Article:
King of PCs, Lenovo sets eyes on smartphone market

New York Times Posted online: Saturday, Dec 28, 2013 at 0000 hrs
New York : In the US, Lenovo is still best known as the Chinese company that bought IBM’s PC business in 2005. In China, it is better known as the world’s new No. 1 PC maker, a force to be reckoned with in smartphones and a bellwether for the nation’s economic and technological might.

The laptop maker is already the second-largest smartphone brand in China, after Samsung. Lenovo, which never had modest plans, wants to build on that success and begin pushing into the US and other wealthy markets in 2014.

“I’ll be very clear: Our aspiration is someday to be No. 1 in the mobile space,” said JD Howard, a Lenovo vice president who is in charge of developing the company’s smartphone business outside China. “I know it sounds crazy, but even five years ago, if I had said we’d be No. 1 in PCs, people would have said we were crazy.”

The company must balance American and Chinese cultures. It has dual headquarters, in Beijing and Morrisville, NC Eighteen nationalities are represented among the top 100 managers. While it has had success worldwide in PCs and with its new smartphones in China, its good fortune in developed markets, dominated by Apple and Samsung, is anything but assured.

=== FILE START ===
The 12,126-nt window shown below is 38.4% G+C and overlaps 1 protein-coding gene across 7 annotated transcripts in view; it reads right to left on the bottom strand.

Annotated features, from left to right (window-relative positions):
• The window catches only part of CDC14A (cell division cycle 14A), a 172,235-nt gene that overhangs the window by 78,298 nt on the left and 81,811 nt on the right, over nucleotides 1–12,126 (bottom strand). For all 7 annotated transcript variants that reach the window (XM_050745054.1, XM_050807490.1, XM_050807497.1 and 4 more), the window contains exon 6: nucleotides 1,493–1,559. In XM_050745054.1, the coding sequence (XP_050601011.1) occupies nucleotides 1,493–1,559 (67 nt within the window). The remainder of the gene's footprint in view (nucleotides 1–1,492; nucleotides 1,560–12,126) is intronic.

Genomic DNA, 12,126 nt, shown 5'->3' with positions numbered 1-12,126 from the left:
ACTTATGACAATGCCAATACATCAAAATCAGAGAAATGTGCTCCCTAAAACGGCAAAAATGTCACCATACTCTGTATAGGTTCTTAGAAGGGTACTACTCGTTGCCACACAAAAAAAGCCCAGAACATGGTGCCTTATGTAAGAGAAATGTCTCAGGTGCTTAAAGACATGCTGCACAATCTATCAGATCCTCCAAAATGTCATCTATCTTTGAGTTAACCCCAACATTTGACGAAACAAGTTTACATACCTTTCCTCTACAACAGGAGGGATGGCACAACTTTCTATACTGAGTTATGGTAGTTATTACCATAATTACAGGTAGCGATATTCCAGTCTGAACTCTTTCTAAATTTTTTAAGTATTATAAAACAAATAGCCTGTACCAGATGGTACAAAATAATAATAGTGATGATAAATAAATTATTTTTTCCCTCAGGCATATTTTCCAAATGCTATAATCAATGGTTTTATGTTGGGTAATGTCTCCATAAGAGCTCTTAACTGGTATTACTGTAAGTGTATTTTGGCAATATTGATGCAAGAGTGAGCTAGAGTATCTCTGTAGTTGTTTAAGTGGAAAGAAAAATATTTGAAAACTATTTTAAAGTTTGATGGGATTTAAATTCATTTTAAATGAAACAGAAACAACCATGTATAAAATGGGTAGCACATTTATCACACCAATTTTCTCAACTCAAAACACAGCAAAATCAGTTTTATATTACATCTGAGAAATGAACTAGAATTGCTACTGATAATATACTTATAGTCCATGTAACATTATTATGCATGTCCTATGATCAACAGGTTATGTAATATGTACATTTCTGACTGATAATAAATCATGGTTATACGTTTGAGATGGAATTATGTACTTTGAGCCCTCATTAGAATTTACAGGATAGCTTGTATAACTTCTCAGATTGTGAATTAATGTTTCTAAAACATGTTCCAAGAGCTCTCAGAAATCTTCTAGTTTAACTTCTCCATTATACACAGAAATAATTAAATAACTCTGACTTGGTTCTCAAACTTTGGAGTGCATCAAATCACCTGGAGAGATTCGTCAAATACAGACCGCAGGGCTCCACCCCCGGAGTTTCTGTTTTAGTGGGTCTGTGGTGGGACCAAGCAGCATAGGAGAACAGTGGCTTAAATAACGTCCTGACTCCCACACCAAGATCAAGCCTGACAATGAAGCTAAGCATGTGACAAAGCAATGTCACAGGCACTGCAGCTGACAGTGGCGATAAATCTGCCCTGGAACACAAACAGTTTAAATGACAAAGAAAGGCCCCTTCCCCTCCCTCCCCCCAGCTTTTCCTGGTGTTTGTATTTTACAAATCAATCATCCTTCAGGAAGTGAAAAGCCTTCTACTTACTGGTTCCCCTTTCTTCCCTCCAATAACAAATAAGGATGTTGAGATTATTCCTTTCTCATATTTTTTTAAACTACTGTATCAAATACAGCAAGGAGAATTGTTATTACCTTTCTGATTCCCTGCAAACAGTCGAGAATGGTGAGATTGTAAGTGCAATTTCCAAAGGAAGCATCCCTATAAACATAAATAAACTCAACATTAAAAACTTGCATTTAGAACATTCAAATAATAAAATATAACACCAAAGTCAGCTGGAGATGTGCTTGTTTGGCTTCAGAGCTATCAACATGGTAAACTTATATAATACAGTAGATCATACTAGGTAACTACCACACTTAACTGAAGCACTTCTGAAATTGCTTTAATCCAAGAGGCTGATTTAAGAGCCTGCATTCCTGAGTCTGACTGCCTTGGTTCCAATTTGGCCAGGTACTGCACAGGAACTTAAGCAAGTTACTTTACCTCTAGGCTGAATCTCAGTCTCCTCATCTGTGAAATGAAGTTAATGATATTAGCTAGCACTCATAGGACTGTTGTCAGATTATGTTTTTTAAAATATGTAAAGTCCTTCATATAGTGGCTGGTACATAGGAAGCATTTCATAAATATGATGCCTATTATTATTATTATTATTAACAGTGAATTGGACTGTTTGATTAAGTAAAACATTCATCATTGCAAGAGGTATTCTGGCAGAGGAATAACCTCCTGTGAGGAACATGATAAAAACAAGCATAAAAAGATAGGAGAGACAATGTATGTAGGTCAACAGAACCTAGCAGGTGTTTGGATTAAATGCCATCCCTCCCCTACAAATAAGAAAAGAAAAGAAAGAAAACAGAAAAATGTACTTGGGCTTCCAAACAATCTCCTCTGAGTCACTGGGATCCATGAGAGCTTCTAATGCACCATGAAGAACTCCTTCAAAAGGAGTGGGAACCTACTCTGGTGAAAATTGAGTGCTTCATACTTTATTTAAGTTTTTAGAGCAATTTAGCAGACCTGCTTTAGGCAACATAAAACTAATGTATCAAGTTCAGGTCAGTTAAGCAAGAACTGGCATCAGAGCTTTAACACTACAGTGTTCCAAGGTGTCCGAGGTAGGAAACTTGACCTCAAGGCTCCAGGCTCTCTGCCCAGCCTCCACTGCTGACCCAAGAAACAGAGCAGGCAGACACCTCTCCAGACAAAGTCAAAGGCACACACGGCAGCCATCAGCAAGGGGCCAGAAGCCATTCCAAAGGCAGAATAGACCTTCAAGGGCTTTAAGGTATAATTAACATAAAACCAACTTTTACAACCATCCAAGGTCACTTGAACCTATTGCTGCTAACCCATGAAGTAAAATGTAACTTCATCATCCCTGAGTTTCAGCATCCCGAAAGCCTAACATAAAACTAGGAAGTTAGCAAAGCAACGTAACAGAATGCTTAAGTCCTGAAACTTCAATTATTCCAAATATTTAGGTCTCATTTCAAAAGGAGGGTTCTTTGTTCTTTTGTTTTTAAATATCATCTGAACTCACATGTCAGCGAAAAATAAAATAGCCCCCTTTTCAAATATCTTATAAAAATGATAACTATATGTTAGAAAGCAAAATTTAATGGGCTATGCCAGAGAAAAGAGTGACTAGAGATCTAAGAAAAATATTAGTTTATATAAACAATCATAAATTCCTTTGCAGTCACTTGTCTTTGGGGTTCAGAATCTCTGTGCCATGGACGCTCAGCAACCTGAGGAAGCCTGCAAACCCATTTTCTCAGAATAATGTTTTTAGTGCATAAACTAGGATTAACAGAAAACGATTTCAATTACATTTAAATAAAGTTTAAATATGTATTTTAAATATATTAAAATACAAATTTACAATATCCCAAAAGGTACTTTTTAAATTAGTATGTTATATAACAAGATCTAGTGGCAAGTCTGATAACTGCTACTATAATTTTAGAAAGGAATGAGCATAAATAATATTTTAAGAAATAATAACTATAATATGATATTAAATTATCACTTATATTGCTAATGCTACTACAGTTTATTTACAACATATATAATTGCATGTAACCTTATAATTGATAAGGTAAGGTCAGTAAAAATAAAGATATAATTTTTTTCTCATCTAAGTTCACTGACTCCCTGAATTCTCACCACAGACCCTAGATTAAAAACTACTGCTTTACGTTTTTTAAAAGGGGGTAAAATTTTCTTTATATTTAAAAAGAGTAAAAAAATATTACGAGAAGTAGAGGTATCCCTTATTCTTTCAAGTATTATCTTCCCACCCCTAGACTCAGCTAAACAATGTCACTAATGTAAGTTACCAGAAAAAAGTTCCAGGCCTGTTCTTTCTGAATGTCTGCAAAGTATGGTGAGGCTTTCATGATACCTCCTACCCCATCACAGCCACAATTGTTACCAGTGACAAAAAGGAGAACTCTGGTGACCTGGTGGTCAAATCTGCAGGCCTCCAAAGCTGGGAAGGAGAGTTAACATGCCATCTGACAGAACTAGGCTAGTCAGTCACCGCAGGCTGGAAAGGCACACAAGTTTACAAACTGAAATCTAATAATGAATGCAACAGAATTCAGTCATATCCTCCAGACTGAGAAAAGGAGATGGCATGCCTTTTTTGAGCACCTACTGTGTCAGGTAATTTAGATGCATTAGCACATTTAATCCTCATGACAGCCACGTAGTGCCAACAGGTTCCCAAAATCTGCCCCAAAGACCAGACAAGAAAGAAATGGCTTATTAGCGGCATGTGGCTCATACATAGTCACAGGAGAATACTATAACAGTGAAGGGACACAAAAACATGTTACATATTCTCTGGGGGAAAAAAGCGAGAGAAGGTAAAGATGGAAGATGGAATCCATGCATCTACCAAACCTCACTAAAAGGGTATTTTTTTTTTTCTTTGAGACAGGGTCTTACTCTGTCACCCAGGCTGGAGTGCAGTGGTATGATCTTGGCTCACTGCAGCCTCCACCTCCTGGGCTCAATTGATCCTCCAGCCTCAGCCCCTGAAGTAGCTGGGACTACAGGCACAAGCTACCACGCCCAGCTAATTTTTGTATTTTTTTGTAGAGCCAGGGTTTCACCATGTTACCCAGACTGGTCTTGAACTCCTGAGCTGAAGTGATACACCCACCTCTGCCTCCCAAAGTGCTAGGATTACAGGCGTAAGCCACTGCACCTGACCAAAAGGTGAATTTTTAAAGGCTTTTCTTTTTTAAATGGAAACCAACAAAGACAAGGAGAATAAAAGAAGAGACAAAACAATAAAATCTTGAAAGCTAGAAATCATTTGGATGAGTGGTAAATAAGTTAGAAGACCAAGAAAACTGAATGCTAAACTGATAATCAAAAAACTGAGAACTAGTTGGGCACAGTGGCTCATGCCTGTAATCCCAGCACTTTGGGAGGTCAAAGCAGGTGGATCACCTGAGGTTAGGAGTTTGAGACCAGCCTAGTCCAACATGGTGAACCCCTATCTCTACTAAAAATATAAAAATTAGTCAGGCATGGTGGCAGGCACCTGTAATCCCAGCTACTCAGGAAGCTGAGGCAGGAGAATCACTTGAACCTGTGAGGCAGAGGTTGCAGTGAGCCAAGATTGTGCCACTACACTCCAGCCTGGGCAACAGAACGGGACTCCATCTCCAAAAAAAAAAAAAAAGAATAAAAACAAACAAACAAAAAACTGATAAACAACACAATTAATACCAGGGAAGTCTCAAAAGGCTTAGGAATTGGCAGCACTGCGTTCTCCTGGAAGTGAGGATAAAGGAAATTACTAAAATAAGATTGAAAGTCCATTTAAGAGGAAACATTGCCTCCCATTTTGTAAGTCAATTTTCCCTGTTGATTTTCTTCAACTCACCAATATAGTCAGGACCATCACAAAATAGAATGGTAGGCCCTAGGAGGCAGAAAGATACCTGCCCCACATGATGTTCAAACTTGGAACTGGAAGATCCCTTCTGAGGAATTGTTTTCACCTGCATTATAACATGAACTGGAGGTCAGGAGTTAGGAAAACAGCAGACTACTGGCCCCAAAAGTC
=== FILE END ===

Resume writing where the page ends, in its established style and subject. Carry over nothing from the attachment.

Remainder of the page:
But the company constantly surprises. Lenovo was founded in 1984 by Liu Chuanzhi, a computer scientist, and a group of other engineers with financing from the Chinese Academy of Sciences, a government-linked research institute that still holds an indirect stake in Lenovo.

Liu startled the world when it bought IBM’s PC business. The IBM deal gave the upstart instant credibility and cachet because he secured the right to use the ThinkPad name, a popular brand among companies around the world. Lenovo then made other deals that gave it a presence in major markets like Germany, Brazil and Japan.

By September of this year, Lenovo had cemented its position atop the PC industry. It sold more PCs than Hewlett-Packard and Dell, as well as the fading Taiwan-based rivals Acer and Asus. Lenovo had secured a 16.7 per cent share of global PC shipments, according to the two market research firms that track them, Gartner and IDC.

The company’s strength has always been in building very durable laptops, but recently it has expanded into tablets. In January 2012 it introduced a new device under the Yoga brand that blends the features of a laptop and a tablet, including a flippable touch screen.

Moreover, the tablet runs on Android, which has been so important to the success of Samsung’s smartphones and tablets. It showed the kind of flexibility that most PC makers, wedded to Microsoft’s operating system software, lack.

“The PC is not going to go away tomorrow,” Peter Hortensius, president of the company’s Think Business Group, which serves corporate customers. “Two hundred billion dollars is a big pie, and we think we can get a bigger piece of it,” he said, referring to the approximate annual sales in the global PC market.